Naoki Yoshida: For jobs that form a large part of the player’s game experience, we conceive them upon placing greater importance on the game experience rather than the story. This is because any constraints relating to the story would be detrimental to the game experience. As such, even though the Warrior of Light’s job changes in the movies for each expansion’s story, we don’t necessarily put the new jobs in the spotlight. For Shadowbringers I had requested Dark Knight in order to depict the pivotal role as Warrior of Darkness. In contrast, the new Gunbreaker and Dancer jobs for Shadowbringers were decided upon after I discussed with the battle system team, and we opted to incorporate new jobs for balancing battles, which adequately addressed requests from players.
So, we actually decide the job first and then devise the story so that it fits well within the game’s universe. Each of FFXIV’s elements are not necessarily determined based on a single direction but instead differ depending on whether we wish to place importance on the story experience or alternately the game experience. Of course, I am very grateful that the battle team, who have the first say, kindly consider the mood of the expansion and story direction when reviewing the possibilities for new jobs.
Q: World building is one of the best parts of the Final Fantasy XIV experience. It is filled with many cultures, races, ways of speaking, cities, history, and so much more. How are these new areas created from scratch and what steps does the team go through to make sure the story and lore is structurally sound?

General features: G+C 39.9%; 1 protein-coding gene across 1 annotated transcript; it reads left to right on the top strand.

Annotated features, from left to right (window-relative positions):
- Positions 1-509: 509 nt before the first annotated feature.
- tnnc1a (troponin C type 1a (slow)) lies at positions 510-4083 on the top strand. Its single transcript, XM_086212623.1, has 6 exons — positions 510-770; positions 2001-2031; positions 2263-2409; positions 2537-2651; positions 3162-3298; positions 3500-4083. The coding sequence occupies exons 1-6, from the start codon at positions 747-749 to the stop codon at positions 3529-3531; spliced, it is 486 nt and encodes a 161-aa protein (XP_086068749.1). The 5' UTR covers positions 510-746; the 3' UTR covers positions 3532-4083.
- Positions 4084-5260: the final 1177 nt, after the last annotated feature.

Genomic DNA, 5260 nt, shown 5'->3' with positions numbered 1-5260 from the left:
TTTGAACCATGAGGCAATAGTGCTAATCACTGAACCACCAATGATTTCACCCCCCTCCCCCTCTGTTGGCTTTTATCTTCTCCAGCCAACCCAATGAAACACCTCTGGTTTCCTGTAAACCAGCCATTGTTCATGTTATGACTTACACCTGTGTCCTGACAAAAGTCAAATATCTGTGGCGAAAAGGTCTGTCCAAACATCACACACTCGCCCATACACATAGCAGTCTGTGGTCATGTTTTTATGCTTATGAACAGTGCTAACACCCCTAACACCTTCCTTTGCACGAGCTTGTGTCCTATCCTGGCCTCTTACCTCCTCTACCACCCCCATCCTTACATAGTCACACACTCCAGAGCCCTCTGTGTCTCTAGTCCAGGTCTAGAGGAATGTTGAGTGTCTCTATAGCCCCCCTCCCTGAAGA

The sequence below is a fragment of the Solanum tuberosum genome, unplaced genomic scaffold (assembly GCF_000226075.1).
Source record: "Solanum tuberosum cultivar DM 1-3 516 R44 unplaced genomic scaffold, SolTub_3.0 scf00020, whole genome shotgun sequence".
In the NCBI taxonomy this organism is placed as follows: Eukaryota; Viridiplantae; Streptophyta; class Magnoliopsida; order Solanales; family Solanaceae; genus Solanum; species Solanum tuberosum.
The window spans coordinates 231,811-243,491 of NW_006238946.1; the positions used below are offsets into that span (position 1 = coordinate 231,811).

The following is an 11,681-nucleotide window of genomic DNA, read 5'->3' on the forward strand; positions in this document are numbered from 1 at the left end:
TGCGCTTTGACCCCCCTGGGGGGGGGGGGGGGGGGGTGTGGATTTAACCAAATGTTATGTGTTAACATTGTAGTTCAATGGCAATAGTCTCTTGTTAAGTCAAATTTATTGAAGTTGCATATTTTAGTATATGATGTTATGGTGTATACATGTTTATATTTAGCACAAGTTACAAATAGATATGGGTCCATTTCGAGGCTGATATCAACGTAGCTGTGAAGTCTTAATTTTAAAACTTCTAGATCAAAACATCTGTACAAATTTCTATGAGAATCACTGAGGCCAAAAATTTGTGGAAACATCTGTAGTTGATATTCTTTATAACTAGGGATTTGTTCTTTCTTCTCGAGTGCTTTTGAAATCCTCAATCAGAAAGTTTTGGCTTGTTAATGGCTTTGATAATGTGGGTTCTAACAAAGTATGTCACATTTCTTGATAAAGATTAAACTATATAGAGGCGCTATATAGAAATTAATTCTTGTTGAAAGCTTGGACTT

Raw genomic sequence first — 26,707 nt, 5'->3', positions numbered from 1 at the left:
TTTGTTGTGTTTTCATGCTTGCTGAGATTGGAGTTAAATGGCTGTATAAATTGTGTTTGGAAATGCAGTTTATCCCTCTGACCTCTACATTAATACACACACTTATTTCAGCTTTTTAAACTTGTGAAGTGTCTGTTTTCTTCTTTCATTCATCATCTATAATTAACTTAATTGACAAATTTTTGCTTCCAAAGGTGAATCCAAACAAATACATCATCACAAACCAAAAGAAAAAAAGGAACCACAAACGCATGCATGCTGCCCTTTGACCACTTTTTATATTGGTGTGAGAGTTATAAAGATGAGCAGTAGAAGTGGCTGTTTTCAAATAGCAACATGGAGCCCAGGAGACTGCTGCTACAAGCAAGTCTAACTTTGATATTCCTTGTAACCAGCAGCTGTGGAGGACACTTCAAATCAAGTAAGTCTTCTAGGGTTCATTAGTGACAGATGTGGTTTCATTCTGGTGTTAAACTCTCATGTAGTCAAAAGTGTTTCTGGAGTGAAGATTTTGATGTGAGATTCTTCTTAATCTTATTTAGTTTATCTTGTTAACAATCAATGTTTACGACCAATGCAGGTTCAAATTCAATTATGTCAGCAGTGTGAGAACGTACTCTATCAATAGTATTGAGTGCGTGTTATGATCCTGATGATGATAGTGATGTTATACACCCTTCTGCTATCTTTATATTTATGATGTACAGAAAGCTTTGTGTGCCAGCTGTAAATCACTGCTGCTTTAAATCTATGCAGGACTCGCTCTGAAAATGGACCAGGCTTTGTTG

Naoki Yoshida: Story and lore are not two separate entities. I believe in most cases they refer to the same thing. Some may consider the lore to be merely the basis of the world setting in itself but it is actually determined as we develop the history or story of each element in FFXIV. It’s just that this hasn’t been explained in detail publicly… Therefore, we’re not just deciding the lore on a whim but we have a proper story and history behind it. We actually often refer to texts when devising the lore and these typically revolve around the origins of real historical events, customs, ethnicities, dialects and cities. As a result, we ensure consistency by developing the lore while simultaneously crafting the story. It goes without saying but the story writers and lore creators are constantly exchanging information and at times both roles are carried out by the same person. You can also consider the structural soundness as something ensured through their earnest efforts.
Q: Side quests are vital in an MMO. They must not only exist but be full of interesting tales and characters. There have been many side quests in the past that have had me fully invested. What process does the team go through when creating new and original side quests?
Naoki Yoshida: Thank you. Despite being categorised as “side quests”, we take the lore into account in much the same fashion as the main scenario while also transforming various tales behind the lore into quests. Thanks to this, we’re able to do a thorough job of developing the story. The content that we can definitively depict though is inevitably minimised due to the extremely limited steps for completion of the side quest goal, which is designed as such to avoid a sense of redundancy. It is due to this situation that the side quest writers and staff in charge of quest implementation will rely on their ingenuity, such as delivering a single story to the player through several quests. That could be done for example by creating an on-going quest series or throwing related quests here and there into the mix, and it’s this type of ingenuity that also contributes [to ensuring an engaging experience for the player].